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Re: [Virtio-fs] [PATCH v2 7/9] virtiofsd: Add inodes_by_handle hash tabl

From: Vivek Goyal
Subject: Re: [Virtio-fs] [PATCH v2 7/9] virtiofsd: Add inodes_by_handle hash table
Date: Mon, 21 Jun 2021 17:27:35 -0400

On Mon, Jun 21, 2021 at 07:07:19PM +0200, Max Reitz wrote:
> On 21.06.21 17:51, Vivek Goyal wrote:
> > On Mon, Jun 21, 2021 at 11:02:16AM +0200, Max Reitz wrote:
> > > On 18.06.21 20:29, Vivek Goyal wrote:
> [snip]
> > > > What am I not able to understand is that why we can't return error if
> > > > we run into a temporary issue and can't generate file handle. What's
> > > > that requirement that we need to hide the error and try to cover it
> > > > up by some other means.
> > > There is no requirement, it’s just that we need to hide ENOTSUPP errors
> > > anyway (because e.g. some submounted filesystem may not support file
> > > handles), so I considered hiding temporary errors
> > ENOTSUPP is not a temporary error I guess. But this is a good point that
> > if host filesystem does not support file handles, should we return
> > error so that user is forced to remove "-o inode_file_handles" option.
> > 
> > I can see multiple modes and they all seem to be useful in different
> > scenarios.
> > 
> > A. Do not use file handles at all.
> > 
> > B. Use file handles if filesystem supports it. Also this could do some
> >     kind of mix and matching so that some inodes use file handles while
> >     others use fd. We could think of implementing some threshold and
> >     if open fds go above this threshold, switch to file handle stuff.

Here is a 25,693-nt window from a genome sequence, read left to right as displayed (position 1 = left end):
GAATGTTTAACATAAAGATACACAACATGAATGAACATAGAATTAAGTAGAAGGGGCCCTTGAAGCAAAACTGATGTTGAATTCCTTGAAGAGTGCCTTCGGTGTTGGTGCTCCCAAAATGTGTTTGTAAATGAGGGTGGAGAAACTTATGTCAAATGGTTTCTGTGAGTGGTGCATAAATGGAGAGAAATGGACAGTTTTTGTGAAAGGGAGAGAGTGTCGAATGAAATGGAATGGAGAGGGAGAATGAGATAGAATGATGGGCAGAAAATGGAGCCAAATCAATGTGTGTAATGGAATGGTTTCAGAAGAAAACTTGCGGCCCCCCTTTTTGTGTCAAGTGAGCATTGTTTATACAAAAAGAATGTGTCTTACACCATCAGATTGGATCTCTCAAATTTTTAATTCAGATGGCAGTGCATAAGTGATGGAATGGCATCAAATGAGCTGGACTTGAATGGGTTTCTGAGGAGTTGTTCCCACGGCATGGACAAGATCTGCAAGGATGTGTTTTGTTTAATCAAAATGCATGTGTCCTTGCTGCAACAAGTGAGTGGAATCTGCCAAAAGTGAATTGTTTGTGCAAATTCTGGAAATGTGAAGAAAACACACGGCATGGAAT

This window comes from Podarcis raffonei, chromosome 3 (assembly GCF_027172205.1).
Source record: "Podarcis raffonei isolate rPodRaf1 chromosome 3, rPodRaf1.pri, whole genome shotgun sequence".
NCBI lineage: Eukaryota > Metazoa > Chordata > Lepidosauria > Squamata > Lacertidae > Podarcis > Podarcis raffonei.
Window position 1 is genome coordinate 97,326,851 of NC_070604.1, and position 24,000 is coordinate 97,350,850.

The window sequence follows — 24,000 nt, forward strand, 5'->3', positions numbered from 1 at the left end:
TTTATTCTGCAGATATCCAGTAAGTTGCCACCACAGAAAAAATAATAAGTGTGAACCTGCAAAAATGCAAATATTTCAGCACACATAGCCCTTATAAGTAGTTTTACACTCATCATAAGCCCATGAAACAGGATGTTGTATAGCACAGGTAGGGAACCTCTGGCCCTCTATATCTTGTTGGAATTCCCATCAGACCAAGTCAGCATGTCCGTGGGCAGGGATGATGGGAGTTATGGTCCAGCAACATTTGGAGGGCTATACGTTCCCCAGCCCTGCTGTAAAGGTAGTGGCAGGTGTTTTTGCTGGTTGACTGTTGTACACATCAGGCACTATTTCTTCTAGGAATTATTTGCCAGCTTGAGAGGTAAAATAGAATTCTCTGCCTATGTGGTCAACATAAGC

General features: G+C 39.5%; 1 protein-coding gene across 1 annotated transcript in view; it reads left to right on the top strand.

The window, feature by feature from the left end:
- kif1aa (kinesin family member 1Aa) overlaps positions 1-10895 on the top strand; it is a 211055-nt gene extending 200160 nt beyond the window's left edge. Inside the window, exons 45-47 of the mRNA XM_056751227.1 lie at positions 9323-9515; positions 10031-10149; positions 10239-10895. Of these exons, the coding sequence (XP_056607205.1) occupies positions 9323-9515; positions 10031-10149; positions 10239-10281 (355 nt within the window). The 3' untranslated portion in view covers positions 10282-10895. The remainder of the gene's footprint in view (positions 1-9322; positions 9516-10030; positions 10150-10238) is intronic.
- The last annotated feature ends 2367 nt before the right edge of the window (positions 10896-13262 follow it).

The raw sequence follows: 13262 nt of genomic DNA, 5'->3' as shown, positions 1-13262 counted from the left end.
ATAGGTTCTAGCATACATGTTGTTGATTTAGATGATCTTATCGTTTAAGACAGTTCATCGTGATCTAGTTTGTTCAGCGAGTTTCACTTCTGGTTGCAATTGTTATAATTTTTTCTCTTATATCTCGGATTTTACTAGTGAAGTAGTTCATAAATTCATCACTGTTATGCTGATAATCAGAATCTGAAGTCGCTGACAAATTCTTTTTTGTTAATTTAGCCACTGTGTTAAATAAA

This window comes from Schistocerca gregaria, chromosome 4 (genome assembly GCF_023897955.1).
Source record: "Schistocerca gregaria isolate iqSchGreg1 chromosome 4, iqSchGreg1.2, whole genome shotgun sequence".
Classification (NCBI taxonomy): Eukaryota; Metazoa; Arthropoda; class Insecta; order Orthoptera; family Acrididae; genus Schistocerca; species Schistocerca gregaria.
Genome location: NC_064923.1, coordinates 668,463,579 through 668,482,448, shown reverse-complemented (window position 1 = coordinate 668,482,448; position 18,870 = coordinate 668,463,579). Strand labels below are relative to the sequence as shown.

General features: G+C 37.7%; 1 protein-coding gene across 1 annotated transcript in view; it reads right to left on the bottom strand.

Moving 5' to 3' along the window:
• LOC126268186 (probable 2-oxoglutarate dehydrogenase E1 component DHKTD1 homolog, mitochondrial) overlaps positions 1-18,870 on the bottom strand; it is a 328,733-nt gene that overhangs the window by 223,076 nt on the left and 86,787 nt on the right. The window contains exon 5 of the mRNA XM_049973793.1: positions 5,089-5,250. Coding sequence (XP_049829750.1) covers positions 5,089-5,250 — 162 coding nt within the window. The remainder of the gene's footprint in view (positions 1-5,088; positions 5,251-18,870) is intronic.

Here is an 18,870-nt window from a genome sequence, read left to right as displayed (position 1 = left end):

> > 
> > C. Strictly use file handles otherwise return error to caller.
> > 
> > One possibility is that we implement two options inode_file_handles
> > and no_inode_file_handles.
> > 
> > - User specified -o no_inode_file_handles, implement A.
> > - User specified -o inode_file_handles, implement C.
> > - User did not specify anything, then use file handles opportunistically
> >    as seen fit by daemon. This provides us the maximum flexibility and
> >    this practically implements option B.
> > 
> > IOW, if user did not specify anything, then we can think of implementing
> > file handles by default and fallback to using O_PATH fds if filesystem
> > does not support file handles (ENOTSUPP). But if user did specify
> > "-o no_inode_file_handles" or "-o inode_file_handles", this kind
> > of points to strictly implementing respective policy, IMHO. That's how
> > I have implemented some other options.
> > 
> > Alternatively, we could think of adding one more option say
> > "inode_file_handles_only.
> > 
> > - "-o no_inode_files_handles" implements A.
> > - "-o inode_files_handles" implements B.
> > - "-o inode_files_handles_only" implements C.
> > - If user did not specify anything on command line, then its up to the
> >    daemon whatever default policy it wants and default can change
> >    over time.
> I think it makes sense not to punish the user for wanting to use file
> handles as much as possible and still gracefully handling submounts that
> don’t support them.  So I’d want to implement B first, and have that be -o
> inode_files_handles.

Agreed. B probably will be most common.

> I think A as -o no_inode_file_handles is also there,
> automatically...?

I do see you have added it.

    { "inode_file_handles", offsetof(struct lo_data, inode_file_handles), 1 },
    { "no_inode_file_handles",
      offsetof(struct lo_data, inode_file_handles),
      0 },

> I don’t think there’s much of a problem with implementing C, except we